A One-octave Pentatonic Blues

Part Four: Harmonic and Rhythmic Variation

So far in this module you've learned

  • to count and play the all-white-key minor pentatonic scale (in three places)
  • to play the One-octave Pentatonic Minor Blues (module riff), and
  • to dress up the right hand melodic line with various 'ornaments'.

Now to get creative! We’re going to play our pentatonic blues material all over the keyboard, rearrange the bits, play it with different hands and generally ‘rough it up’.

Because here at Musicarta, we don’t just want to copy a riff and play it, we want it to be a springboard into creativity – and the pentatonic scales are just perfect for that.

We start off with playing our blues in Em rather than Am – fairly simple since it’ll still all be white-key. Then we play a true 12-bar version with an E minor pentatonic scale in it (you'll hear the difference). After that we revert to A minor for a two-handed version, and finally we go for some serious syncopation in what I call the ‘Bells’ versions.

The One-octave Blues in E minor

The hands play exactly the same pattern of keys but starting a fourth lower - in E minor.

Here's a video showing a practice-speed performance on MidiPiano in piano-roll view. The two pentatonic keyboard diagrams you need are shown in the video.

Here's the chord sequence - but remember that the right hand stays in E minor pentatonic (now! - was A minor before) for all of the last line. Only the left hand plays the Bm ('dut-de-doo').

Now here's an up-to-speed performance.

A true 12-bar version

Now we’re going to play a ‘true’ twelve bar version of the riff. The difference is in the last third, which in a straight-down-the-line twelve-bar chord sequence would have a bar of E (two bars here in fact), then in D, then back in A to finish.

You’ll hear how familiar it sounds.

Some people who’ve learned this riff with me have wanted to go up the Em pattern and down the Dm pattern feel free to experiment – and to put as much decoration in the right hand as you like.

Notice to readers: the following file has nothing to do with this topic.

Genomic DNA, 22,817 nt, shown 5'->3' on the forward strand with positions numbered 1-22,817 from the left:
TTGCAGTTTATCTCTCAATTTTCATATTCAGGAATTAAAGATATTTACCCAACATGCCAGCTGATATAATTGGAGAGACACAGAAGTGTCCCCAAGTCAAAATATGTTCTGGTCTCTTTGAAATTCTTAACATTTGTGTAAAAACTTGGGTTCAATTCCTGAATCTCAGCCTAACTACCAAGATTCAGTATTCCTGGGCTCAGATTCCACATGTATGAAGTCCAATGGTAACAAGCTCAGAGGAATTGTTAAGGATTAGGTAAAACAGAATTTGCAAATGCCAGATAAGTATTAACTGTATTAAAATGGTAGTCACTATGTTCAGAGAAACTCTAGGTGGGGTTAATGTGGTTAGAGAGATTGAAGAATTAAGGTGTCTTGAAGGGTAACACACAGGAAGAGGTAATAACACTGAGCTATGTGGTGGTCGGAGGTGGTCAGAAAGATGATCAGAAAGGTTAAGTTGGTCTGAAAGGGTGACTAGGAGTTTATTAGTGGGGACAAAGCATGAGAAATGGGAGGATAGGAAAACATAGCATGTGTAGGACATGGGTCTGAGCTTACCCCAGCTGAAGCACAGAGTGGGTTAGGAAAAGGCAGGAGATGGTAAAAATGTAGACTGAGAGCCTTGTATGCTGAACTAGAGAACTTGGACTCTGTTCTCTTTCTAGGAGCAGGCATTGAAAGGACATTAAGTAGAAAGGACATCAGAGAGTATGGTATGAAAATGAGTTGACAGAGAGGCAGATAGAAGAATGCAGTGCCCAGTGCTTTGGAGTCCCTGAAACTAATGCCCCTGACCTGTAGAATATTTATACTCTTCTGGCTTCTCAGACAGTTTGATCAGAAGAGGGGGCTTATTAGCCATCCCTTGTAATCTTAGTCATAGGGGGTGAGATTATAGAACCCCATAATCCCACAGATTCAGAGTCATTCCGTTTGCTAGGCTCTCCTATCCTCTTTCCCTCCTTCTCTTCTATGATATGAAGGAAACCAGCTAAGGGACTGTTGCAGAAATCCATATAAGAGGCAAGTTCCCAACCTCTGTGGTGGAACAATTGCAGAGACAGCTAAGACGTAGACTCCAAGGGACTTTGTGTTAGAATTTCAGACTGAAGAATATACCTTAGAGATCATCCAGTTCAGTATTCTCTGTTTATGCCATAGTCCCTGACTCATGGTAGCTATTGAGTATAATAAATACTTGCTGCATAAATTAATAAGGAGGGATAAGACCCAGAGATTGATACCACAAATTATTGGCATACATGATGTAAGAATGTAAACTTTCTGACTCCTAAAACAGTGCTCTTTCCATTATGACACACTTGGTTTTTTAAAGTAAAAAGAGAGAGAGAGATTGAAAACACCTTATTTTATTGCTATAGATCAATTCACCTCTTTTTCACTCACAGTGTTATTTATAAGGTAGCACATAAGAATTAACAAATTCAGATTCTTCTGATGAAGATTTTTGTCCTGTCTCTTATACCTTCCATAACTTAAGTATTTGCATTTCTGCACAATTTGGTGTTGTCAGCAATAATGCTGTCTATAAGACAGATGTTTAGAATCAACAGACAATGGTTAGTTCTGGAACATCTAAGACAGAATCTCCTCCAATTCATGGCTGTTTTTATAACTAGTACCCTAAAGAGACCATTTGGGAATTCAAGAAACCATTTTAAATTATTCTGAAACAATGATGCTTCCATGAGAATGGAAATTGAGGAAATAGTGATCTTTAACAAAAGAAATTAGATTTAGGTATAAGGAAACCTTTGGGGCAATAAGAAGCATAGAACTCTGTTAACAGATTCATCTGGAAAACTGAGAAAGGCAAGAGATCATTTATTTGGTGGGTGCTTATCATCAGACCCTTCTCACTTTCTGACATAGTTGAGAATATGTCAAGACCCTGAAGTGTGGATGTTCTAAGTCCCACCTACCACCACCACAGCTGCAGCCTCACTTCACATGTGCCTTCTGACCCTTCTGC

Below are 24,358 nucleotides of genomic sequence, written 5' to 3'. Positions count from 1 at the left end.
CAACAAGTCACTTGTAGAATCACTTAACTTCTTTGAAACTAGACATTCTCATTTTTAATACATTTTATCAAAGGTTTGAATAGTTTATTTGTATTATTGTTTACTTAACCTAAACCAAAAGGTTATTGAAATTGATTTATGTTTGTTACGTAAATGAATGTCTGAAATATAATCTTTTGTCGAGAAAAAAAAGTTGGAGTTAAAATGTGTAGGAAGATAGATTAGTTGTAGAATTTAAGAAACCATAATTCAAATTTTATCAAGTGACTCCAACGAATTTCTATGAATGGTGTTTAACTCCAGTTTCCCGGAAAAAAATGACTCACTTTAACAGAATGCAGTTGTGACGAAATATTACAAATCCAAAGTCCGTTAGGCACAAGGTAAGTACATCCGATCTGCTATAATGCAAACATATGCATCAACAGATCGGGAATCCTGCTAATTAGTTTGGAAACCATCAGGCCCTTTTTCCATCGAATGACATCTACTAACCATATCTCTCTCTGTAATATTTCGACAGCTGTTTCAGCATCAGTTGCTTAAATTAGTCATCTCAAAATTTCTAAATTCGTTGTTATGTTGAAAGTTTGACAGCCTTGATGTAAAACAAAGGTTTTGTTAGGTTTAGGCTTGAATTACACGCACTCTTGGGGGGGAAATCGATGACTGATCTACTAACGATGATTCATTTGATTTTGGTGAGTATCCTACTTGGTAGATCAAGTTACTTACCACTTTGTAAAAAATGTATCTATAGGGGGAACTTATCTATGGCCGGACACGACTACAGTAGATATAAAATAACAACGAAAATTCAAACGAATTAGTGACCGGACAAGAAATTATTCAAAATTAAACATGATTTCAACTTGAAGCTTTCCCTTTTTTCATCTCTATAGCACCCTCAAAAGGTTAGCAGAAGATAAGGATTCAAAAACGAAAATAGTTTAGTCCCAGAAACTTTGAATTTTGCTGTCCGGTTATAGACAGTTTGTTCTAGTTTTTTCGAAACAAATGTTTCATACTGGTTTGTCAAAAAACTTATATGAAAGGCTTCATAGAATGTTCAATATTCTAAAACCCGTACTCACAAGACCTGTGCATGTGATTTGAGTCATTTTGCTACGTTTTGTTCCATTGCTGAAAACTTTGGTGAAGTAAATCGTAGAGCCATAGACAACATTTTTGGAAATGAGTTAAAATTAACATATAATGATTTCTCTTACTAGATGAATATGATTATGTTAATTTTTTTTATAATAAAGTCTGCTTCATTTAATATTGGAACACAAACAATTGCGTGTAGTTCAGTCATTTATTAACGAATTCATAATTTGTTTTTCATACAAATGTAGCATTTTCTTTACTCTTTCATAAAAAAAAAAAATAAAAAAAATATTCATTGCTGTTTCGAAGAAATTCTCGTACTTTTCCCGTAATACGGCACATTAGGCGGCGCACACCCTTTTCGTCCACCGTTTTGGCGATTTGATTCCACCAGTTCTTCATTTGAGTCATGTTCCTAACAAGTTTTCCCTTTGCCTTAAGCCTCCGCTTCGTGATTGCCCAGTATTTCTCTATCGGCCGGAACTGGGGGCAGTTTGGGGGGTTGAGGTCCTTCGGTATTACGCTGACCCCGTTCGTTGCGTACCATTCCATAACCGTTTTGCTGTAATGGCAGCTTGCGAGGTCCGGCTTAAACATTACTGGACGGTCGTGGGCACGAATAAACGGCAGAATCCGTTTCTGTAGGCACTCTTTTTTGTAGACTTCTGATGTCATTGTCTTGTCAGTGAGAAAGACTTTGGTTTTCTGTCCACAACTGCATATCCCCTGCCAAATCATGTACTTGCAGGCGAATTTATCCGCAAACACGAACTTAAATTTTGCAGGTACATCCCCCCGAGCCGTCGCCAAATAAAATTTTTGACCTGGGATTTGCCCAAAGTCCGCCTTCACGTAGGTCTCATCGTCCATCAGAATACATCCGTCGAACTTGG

There's a practice-speed run-through of the new last line before the performance proper.

A two-handed version

Now for the two-handed version. This was the original in fact, but it’s useful because you’ll be playing the same sounds with different hands.

This is the kind of repetition that will help you become a musician who looks at the keyboard and knows what the notes are going to sound like.

Here's the preparation.

Here's the performance video.

The 'Bells' versions

Now on to rhythmic development – a syncopated version with left hand pre-shadowing the right. Quite demanding.

The left hand learns tune too – useful because bass lines are often pentatonic, particularly in 12-bar styles.

There's a three-stage preparation here for you too catch your breath between rounds. Remember, the right hand is on the beat.

Bells Version 1 performance

The left hand 'dut-de-doos' in the bass here are not quite the same in the build-up. (That’s pentatonic riffing for you – they do rather tend to mutate every time you play them.)

There’s also an ending tacked on, for you to copy.

Bells Version 2 performance

Finally here’s another rhythmic variation in the dut-de-doos. (I didn’t like the intro here, so it’s been shaved off.)

The ending’s like Bells One, but not quite the same – more mutation! As with all these variations, don’t be surprised if an alternative presents itself to you as you’re trying – listen out for them, and go with it!

Thanks for visiting MUSICARTA! Come again soon!


The Pentatonic Scales
Practice Patterns
Melody Work and
Playing by Ear
Pentatonic Riffs
and Diaries -
Minor Pentatonic
Major Pentatonic
Chromatic Minor
Chromatic Major
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Pentatonics videos

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